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Pediatric Literature Updates


At the 2022 SDPA Conference, Lucia Diaz, MD, reviews literature updates to help physicians better care for pediatric patients.

Lucia Diaz, MD, chief of pediatric & adolescent dermatology, dermatology residency associate program director, and assistant professor of medicine and pediatrics at the University of Texas Dell Medical School in Austin, Texas, gave an overview of new pediatric literature at the joint session, “Updates on Adult and Pediatric Literature.” During her session, Diaz reviewed clinical scenarios and questions that may arise in a physician’s practice and articles that will help tackle challenging pediatric cases.

Case 1: A one-month-old healthy female with a large, red facial birthmark, referred to a dermatology clinic for laser treatments.

In this case review, Diaz began by explaining that a large red mark on an infant’s face should immediately tell a physician that this is an important case to address right away. One of the first considerations for the clinical presentations Diaz described is Sturge-Weber syndrome (SWS), a neurological condition present at birth. The angiomas can eventually lead to port-wine birthmarks on the face. The forehead and upper eyelid are high-risk areas for port-wine stains and SWS. Laser treatment is the best option for infants with SWS or port-wine stains.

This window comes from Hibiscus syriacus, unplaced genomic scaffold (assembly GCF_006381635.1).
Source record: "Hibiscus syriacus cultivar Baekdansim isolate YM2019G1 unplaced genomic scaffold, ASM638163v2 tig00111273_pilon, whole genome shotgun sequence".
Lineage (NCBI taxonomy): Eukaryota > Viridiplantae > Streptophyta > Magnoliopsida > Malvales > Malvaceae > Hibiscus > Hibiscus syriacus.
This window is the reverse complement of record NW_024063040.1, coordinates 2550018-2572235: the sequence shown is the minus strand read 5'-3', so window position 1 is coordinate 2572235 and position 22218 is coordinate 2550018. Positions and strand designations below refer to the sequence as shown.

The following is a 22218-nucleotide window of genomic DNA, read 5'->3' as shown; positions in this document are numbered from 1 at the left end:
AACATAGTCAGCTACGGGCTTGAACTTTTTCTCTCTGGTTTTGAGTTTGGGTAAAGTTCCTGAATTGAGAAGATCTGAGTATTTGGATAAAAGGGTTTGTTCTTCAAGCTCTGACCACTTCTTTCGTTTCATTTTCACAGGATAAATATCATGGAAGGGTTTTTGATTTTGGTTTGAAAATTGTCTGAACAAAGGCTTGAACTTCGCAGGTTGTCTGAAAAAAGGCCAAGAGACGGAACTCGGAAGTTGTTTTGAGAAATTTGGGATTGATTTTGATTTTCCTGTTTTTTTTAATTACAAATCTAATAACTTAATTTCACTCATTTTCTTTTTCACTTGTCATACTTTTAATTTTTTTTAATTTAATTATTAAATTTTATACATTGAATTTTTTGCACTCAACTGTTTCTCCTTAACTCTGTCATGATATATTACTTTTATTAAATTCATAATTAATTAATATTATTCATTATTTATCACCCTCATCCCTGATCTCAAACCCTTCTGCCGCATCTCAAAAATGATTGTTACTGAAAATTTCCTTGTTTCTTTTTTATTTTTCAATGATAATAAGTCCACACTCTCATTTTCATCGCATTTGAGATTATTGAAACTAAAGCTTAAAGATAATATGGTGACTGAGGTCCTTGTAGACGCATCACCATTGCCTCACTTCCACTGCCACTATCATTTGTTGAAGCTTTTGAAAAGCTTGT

“I typically start at one month of age, if I can, just to get more optimal responses of 50% to 90% clearance with 8 to 10 sessions,” said Diaz.

Case 2: A 6-month-old female, previously healthy, with a large painful leg lesion and sleep issues after treatment.

Diaz diagnosed this patient with ulcerated hemangiomas. Beta-blockers are currently the best standard of treatment to prevent ulceration in pediatric patients. Propranolol is usually the go-to beta-blocker selection, as it has the most literature and safety data and is already approved by the US Food and Drug Administration. Pain control and wound care are important considerations with painful ulcerated hemangiomas in pediatric patients, but some patients can have significant sleep disturbances with beta-blockers because they cross the blood brain barrier. When considering other beta-blockers, some studies reference oral nadolol as an effective alternative. According to a study referenced by Diaz, oral nadolol was not inferior to oral propranolol and had an overall good safety profile.

“The group included 71 patients and they were mostly evenly divided. What really came out of this is that nadolol was not inferior to propranolol and it led to a quicker resolution in terms of how quickly the lesions got smaller. Also, there was an improvement in color and other factors,” said Diaz.


Diaz L. Update on adult and pediatric literature. Presented at the 2022 Society of Dermatology Physician Assistant Conference; November 17-20, 2022; Miami, Florida.

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